Transistors and Resistance

Discussion in 'General Electronics Chat' started by RhysGM, Nov 25, 2012.

  1. RhysGM

    Thread Starter New Member

    Nov 4, 2012
    10
    0
    Hello, I have a transistor (BC547B) that is being used as a switch, connected to the base I have an 9v battery and an LDR with a maximum resistance of 1m ohms. However this is still not enough not to switch off the transistor. Can someone tell me how I can work out what resistors I need, so the transistor is on in the light and off in the dark?

    Links for the components I'm using;

    http://www.rapidonline.com/Electron...468/?sid=b45ead51-5d50-4c3d-9f34-1e06a4f70d0c

    http://www.rapidonline.com/Electronic-Components/Light-Dependent-Photoresistor-58-0134


    Thanks for any help you can give.
     
  2. Jony130

    AAC Fanatic!

    Feb 17, 2009
    3,957
    1,097
    You need to add this components
     
    • 0.1.PNG
      0.1.PNG
      File size:
      8 KB
      Views:
      27
  3. MrChips

    Moderator

    Oct 2, 2009
    12,415
    3,354
    Put a resistor from the base to ground. Experiment with the value of the resistance starting with a high value such as 470kΩ and working your way down.

    Edit: Jony130 beat me to it. That circuit should help.
     
  4. RhysGM

    Thread Starter New Member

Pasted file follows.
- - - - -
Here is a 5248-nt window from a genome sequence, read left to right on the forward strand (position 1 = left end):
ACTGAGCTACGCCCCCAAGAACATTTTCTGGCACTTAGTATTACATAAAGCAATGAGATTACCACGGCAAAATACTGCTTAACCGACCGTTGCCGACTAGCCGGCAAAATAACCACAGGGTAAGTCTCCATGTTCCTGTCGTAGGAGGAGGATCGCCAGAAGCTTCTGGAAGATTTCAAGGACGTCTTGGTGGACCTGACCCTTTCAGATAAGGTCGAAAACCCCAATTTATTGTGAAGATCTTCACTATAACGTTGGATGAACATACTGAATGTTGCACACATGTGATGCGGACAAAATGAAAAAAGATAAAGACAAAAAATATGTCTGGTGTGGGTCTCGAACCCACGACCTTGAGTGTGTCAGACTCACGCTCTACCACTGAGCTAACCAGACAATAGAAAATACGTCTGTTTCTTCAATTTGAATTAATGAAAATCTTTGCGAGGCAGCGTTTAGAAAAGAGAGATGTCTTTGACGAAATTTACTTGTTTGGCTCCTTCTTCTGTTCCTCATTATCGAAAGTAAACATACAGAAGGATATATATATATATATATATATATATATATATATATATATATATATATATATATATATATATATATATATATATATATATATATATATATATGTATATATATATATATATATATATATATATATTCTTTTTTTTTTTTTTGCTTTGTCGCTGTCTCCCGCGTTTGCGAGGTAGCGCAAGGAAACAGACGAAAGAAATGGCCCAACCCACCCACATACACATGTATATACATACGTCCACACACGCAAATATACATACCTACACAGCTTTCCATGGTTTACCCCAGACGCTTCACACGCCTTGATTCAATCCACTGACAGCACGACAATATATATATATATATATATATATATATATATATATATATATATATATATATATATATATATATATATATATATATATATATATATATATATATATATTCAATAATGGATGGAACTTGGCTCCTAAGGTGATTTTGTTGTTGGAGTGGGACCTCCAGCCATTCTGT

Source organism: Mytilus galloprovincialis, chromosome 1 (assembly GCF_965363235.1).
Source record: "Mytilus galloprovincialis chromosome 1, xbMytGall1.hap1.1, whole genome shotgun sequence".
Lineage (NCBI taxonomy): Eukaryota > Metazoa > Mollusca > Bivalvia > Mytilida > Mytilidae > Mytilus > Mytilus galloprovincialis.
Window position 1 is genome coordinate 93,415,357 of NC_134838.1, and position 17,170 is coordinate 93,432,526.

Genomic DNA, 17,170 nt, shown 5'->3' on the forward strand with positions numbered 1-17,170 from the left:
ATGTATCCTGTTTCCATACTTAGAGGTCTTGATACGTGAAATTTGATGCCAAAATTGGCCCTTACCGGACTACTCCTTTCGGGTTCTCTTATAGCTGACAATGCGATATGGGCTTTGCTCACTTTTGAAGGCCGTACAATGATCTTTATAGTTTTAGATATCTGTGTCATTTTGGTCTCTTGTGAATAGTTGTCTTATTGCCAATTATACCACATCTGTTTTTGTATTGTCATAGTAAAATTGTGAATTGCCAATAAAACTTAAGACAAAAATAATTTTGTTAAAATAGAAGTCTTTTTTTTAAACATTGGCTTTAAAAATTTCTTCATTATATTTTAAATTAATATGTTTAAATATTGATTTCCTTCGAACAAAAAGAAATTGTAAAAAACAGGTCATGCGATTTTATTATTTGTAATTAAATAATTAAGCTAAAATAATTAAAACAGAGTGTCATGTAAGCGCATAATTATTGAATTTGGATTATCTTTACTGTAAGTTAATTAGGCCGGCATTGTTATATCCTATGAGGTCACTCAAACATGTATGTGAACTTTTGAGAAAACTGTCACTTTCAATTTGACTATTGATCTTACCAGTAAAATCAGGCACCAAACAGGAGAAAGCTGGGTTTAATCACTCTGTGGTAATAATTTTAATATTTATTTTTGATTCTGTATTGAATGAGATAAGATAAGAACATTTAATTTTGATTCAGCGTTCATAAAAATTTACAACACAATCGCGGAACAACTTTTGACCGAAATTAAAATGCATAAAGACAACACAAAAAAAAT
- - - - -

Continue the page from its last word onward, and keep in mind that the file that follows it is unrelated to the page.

Nov 4, 2012
    10
    0
    I put in a 1m ohm and the circuit remained on :confused:
     
  5. RhysGM

    Thread Starter New Member

    Nov 4, 2012
    10
    0
    Does R2 and R1 need to be the same?

    I'm actually trying to replicate this project.

    www.madlab.org/schematics/StopThief.pdf

    I think I bought the wrong LDR there were 2 one with a max of 20mΩ and another with 1mΩ.


    I'm not sure what the 2 10k resistors are doing in your diagram and I think they are similar to the LDR and the 47k and preset in my project, however I'm not sure how to balance the equation.
     
  6. Jony130

    AAC Fanatic!

    Feb 17, 2009
    3,957
    1,097
    R1 don't need to be 10K it can be from 470R to 10K.
     
  7. Audioguru

    New Member

    Dec 20, 2007
    9,411
    896
    You said 1m ohm and 2m ohm which are milli-ohms (0.001 ohms and 0.002 ohms).
    You should have said 1M and 2M which are megohms (1 million ohms and 2 million ohms).
     
  8. RhysGM

    Thread Starter New Member

    Nov 4, 2012
    10
    0
    Thank you for the correction. Do you know of a formula that I can use to work out what how much resistance I need to use?
     
  9. Audioguru

    New Member

    Dec 20, 2007
    9,411
    896
    Simply use ohm's Law:
     
Loading...